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That, or your choice is in the Top 20, where I have omitted the 11 through 20 films simply because my fingers are getting tired of typing.  This post is around 11 years old, but bears re-posting..

Friday, May 29, 2020

Communities need to hire better police

Minneapolis is on fire currently.  Another police brutality case erupts into civil unrest, and the community is suffering mob violence over the perceived injustice as a video lays out yet another bad decision by a bad cop.

No, I haven't seen everything leading up to this video of a Minneapolis police officer holding down an African American suspect, knee to his neck, all the while the suspect pleading with the officer that he can't breath.  The suspect died shortly thereafter.  It would be hard to overcome this video in a court room, but I will have to say that this is awfully hard to watch as this callous rogue cop slowly suffocates this guy as he begs for his life.  Just awful.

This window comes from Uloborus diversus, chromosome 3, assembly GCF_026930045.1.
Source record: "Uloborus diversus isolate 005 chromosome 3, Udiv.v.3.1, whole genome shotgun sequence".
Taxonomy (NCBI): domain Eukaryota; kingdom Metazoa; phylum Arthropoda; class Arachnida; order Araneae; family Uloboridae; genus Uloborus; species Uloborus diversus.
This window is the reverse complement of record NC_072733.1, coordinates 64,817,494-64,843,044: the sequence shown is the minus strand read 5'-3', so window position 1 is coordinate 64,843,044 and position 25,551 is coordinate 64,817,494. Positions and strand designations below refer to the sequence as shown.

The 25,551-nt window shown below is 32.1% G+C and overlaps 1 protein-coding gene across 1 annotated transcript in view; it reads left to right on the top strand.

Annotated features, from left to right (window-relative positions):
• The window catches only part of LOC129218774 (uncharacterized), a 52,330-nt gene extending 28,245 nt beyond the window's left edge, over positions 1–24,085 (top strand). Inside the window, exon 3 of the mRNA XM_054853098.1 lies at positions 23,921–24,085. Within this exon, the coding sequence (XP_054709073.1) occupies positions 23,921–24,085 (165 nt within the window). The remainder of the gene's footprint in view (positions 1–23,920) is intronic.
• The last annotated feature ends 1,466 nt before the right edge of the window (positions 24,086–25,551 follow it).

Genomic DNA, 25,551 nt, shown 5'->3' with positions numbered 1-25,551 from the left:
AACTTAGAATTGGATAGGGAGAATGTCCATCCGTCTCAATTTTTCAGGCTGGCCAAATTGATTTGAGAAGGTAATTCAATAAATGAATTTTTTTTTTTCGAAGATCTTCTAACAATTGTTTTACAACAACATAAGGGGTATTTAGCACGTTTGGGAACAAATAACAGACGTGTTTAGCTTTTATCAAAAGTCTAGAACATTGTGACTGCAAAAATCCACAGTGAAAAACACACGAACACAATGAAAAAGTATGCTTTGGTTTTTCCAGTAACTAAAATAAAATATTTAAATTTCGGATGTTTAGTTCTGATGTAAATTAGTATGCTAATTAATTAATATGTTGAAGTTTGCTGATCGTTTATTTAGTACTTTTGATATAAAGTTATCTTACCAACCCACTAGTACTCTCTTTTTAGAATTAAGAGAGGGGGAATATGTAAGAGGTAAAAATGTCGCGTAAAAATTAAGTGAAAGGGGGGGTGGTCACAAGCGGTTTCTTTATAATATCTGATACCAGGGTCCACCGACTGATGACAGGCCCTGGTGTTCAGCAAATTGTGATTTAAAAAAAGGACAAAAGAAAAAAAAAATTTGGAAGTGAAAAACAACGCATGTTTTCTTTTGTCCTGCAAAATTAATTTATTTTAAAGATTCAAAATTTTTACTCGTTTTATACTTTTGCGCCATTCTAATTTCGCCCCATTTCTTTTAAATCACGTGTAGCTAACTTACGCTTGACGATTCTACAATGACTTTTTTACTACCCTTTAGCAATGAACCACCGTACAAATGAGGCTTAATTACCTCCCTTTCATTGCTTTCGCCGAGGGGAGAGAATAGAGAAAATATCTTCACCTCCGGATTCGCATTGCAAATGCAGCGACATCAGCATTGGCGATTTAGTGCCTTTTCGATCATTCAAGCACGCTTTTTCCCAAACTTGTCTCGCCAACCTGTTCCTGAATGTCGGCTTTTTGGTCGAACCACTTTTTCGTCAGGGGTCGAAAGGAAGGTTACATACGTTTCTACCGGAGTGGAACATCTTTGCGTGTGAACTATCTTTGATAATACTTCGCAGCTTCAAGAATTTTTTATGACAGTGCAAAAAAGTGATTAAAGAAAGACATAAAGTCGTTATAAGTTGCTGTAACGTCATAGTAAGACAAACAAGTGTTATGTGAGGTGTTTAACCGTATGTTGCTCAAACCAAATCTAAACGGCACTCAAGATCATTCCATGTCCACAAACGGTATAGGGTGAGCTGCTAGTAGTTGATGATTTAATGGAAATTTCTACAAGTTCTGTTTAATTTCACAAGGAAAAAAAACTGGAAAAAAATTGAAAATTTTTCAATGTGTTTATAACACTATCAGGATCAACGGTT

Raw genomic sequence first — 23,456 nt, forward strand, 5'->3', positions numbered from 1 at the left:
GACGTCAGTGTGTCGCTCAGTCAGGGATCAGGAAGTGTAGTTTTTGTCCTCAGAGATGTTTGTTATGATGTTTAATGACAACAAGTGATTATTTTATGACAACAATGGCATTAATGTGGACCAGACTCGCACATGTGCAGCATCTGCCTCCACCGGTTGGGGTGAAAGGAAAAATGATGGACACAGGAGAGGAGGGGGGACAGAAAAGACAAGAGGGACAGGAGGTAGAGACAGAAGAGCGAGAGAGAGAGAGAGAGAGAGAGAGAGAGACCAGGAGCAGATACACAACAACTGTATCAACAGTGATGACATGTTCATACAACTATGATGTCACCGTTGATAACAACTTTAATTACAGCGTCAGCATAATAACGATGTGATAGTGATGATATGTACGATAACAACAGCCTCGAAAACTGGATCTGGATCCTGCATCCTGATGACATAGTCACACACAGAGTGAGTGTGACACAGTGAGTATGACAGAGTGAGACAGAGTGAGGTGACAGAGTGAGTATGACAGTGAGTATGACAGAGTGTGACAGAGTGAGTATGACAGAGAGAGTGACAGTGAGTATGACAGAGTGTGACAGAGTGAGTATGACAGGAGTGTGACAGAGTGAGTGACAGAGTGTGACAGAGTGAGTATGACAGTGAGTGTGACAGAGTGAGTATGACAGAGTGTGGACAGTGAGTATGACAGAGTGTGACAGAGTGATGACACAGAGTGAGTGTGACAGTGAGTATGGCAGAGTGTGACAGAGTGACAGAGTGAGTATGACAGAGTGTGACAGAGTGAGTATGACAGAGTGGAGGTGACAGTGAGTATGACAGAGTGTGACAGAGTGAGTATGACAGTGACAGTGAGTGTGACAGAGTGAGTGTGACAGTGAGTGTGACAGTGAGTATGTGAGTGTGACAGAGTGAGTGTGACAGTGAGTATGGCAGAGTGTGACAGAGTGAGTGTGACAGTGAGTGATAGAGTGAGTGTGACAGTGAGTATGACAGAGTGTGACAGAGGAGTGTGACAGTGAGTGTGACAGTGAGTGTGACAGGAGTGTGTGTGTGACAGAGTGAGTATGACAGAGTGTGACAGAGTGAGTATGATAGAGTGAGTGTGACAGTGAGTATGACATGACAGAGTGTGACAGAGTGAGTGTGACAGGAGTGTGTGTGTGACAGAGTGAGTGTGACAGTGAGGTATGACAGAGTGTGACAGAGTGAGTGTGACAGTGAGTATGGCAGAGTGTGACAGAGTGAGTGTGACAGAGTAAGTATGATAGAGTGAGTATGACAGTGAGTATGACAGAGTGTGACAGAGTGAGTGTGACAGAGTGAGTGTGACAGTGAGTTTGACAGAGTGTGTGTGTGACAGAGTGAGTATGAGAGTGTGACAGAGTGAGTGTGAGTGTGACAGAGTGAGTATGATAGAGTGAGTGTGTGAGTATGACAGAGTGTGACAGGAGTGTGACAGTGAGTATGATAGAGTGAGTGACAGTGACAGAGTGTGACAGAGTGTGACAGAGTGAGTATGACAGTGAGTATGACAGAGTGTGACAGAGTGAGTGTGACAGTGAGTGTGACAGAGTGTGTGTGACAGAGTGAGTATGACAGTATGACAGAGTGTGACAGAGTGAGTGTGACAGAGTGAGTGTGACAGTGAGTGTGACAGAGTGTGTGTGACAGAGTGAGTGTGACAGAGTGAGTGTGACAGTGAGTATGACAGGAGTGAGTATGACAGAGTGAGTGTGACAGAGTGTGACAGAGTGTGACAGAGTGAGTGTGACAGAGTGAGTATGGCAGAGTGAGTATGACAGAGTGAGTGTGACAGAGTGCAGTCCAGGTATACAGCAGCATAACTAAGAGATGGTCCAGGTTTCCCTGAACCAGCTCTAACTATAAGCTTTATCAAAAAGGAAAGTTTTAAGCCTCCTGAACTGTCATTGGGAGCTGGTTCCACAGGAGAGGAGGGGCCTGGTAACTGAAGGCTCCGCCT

Look at the cost of this bad hire.  This cop, who has had lots of disciplinary action taken against him over his fairly long career, is another example of how a poor hiring decision can cost a community dearly.  This bad cop should never have been hired in the first place.  Give a thug a little authority, and everybody knows what will happen: they will abuse that authority, and brutalize the public.

Minneapolis is symptomatic of the hiring process in many larger metropolitan areas: they have budgets, the budgets are tight, and they can't offer the kinds of salaries to their police force that would attract more talented individuals.  College grads are likely not attracted to positions that start with annual salaries as low as typical rookie policemen/women.  Accordingly, communities are getting non-college trained folk, and although many of these people entering the police academies would make perfectly fine grocery baggers or landscape laborers, giving some of these unimpressive rookies a gun and discretion to make life and death decisions on the spot requires a higher caliber of personnel than a ditch digger or a gas station attendant.  

We can all see on our TV screens the result of bad police decisions, as we watch Minneapolis burn.  Time to jack up the salaries and qualifications of America's law enforcement personnel.  We can't advance a polite society when we have brutal thugs wearing badges killing us willy nilly.  

Time to wise up.